Anyway - if you or anybody else have any photo/link to research of resting places of peppered moth I would appreciate it very.


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MartinV 
Suspended Member (Idle past 4897 days)
Posts: 502
From: Slovakia, Bratislava
Joined: 08-28-2006


Message 192 of 350 (352379)
09-26-2006 11:57 AM
Reply to: Message 190 by RAZD
09-25-2006 8:02 PM


Resting place of peppered moths
RAZD writes:


It's what a scientist would do, or a lay person interested in the truth. Or even an honest critic.
Picking up a tid-bit from some creatortionista site and thinking you know more than the scientists that spent years in the field is just a little bit of hubris eh?

I agree that for this case it is sufficiently enough not to seek true in other links but neodarwinistic.
Anyway you might be right, but I am not sure, if you realize that is importatnt to know, where peppered moths rest in order to prove, that there is selection pressure on them from birds at all. Majerus seems to be of similar opinion himself:


" Majerus sees it as "crucially important" to learn the natural resting place of peppered moths if we are to assess fitness differences between the morphs based on crypsis. This seems reasonable; however, in his call for future research Majerus proposes using ... "

Please use peek and learn how to shorten links

RAZD writes:


As noted in several posts and links the Majerus book has these photos.

Even the link you posted
http://www.talkorigins.org/faqs/wells/iconob.html#moths

has two graphs of different places the moths were found and their relative frequencies:
http://www.talkorigins.org/faqs/wells/images/majerus_table6_1.gif
http://www.talkorigins.org/faqs/wells/images/majerus_table6_2.gif

If you agree with arguments there and consider these arguments as valuable to mention them let me cite from it:

Majerus cites his own data on the natural resting places of moths -- some 47 moths -- not a lot, but far more than two. This data, listed in Table 6.1 of Majerus' page 123, indicates that peppered moths in fact rest in diverse locations (12 on tree trunks, 20 on "trunk-branch joints", and 15 in tree branches). Similar percentages are found in Table 6.2 on a larger dataset of resting moths found near traps.

About second example near traps I do not know more details (were peppered moths released during night/day?, why Bruce Grant in previous link mention predominantly first case? ), so I preliminary restrict to the first one that seems to be more connected with real conditions.

47 observed moths during years 1964-1996 (1,5 observed moths/year)
on my opinion have neither any scientific value nor is it statistically representative sample at all. What is more curious, that Majerus - according previous link from Bruce Grant - " Majerus himself reports by far the greatest number of sightings among moth workers."(!!)

Is these observed number 47 moths during 32 years enough for you and is 47 moths satisfactory explanation for you as where peppered moths rest during day?

Because on the previous link of Bruce Grant: " In truth, we still don't know the natural hiding places of peppered moths."

Surely I would appreciate if you instead of common discourtesy and emphasizing your unfounded propositions with highlited letters give some scientific relevant links/facts backed by some relevant research (not only 47 moths with the naked eye during more than 30 years) as to the resting places of peppered moths.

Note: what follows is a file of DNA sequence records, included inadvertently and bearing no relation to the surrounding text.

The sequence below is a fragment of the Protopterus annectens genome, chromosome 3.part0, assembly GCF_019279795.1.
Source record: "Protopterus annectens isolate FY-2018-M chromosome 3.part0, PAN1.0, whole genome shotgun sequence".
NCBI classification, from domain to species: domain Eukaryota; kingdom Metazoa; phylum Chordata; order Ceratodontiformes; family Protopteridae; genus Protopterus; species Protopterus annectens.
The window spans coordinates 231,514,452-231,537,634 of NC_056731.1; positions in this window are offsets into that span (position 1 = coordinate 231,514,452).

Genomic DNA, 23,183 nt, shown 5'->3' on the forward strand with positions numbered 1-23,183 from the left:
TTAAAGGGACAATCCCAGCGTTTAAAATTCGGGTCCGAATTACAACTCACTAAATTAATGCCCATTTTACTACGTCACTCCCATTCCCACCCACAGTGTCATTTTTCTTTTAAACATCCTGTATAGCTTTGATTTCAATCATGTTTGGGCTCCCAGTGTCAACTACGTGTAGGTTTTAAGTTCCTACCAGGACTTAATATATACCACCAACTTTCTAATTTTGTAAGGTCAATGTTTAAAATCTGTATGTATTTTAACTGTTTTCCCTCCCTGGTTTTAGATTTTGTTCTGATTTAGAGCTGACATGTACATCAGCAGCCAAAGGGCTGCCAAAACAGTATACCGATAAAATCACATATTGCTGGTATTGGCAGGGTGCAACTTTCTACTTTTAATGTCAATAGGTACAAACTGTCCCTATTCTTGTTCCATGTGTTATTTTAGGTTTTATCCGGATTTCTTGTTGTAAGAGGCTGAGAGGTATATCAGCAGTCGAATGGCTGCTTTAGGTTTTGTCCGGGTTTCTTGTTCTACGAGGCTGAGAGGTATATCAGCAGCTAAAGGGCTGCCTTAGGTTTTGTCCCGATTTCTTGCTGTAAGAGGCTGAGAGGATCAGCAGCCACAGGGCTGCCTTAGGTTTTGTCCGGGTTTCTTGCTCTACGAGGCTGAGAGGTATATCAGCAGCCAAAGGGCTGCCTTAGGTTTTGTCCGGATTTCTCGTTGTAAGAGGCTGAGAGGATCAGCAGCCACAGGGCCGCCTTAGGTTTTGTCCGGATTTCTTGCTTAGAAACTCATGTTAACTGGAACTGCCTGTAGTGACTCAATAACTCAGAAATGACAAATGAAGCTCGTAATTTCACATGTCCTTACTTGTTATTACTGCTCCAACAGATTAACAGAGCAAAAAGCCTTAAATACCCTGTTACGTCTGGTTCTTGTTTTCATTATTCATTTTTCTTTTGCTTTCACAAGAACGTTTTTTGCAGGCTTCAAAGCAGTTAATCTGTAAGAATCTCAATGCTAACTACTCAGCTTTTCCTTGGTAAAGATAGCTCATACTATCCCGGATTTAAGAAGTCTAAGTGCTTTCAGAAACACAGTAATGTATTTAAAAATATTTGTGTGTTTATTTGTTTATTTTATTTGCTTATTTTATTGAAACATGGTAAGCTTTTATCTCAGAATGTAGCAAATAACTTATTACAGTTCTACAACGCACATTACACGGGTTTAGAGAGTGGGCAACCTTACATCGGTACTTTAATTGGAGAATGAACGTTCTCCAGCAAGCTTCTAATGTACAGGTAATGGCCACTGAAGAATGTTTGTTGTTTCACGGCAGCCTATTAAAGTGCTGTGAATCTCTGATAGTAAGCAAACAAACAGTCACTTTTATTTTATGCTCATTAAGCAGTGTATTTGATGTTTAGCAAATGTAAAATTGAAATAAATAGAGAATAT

And surely I am not asking so much at the beginning of 21 century, when we see from satelites smallest details on Earth.
Enjoy.

Edited by AdminJar, : No reason given.


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MartinV 
Suspended Member (Idle past 4897 days)
Posts: 502
From: Slovakia, Bratislava
Joined: 08-28-2006


Message 194 of 350 (352397)
09-26-2006 12:47 PM
Reply to: Message 193 by Dr Adequate
09-26-2006 12:06 PM


I would appreciate, if responses bring something intelligent and new that can elucidated problem of resting places of peppered moth instead of ridiculing remarks.

I hit on this German-English link, that reproduces many Majerus pictures of resting peppered moth. Interesting is, that there is picture with text: "A typical peppered moth at rest in hazel foliage."

Than it is necessary to make serious research where moths really rest, while in a green foliage it is much difficult to see any cryptic advantage of melanism as in a poluted bark.

http://www.weloennig.de/BistonA.html#1a

Edited by MartinV, : word green added


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MartinV 
Suspended Member (Idle past 4897 days)
Posts: 502
From: Slovakia, Bratislava
Joined: 08-28-2006


Message 198 of 350 (352652)
09-27-2006 2:36 PM
Reply to: Message 197 by RAZD
09-26-2006 7:57 PM


Re: Clutching at straws to ignore the reality?

Study (3) demonstrated that moths released and then recaptured also suffered the same pattern of loss -- regardless of where they actually perched during the day -- with dark moths being preferentially reduced in numbers by predation in unpolluted (light)forests and light moths being preferentially reduced in numbers by predation in polluted (dark) forests.

This proposition seems be right at first moment but let us go deeper. According Grant moths in these demonstaration were released during day, in morning and:


Moths released during daylight hours do not behave normally, and if
prompted to fly, they will settle quickly on just about the first thing they encounter. In my view, the greatest weakness of Kettlewell's mark-release-recapture experiments is that he released his moths during daylight hours.

Neverthenless Grant gave following explanation, and you have given this explanation somewhere in beginning of this thread too: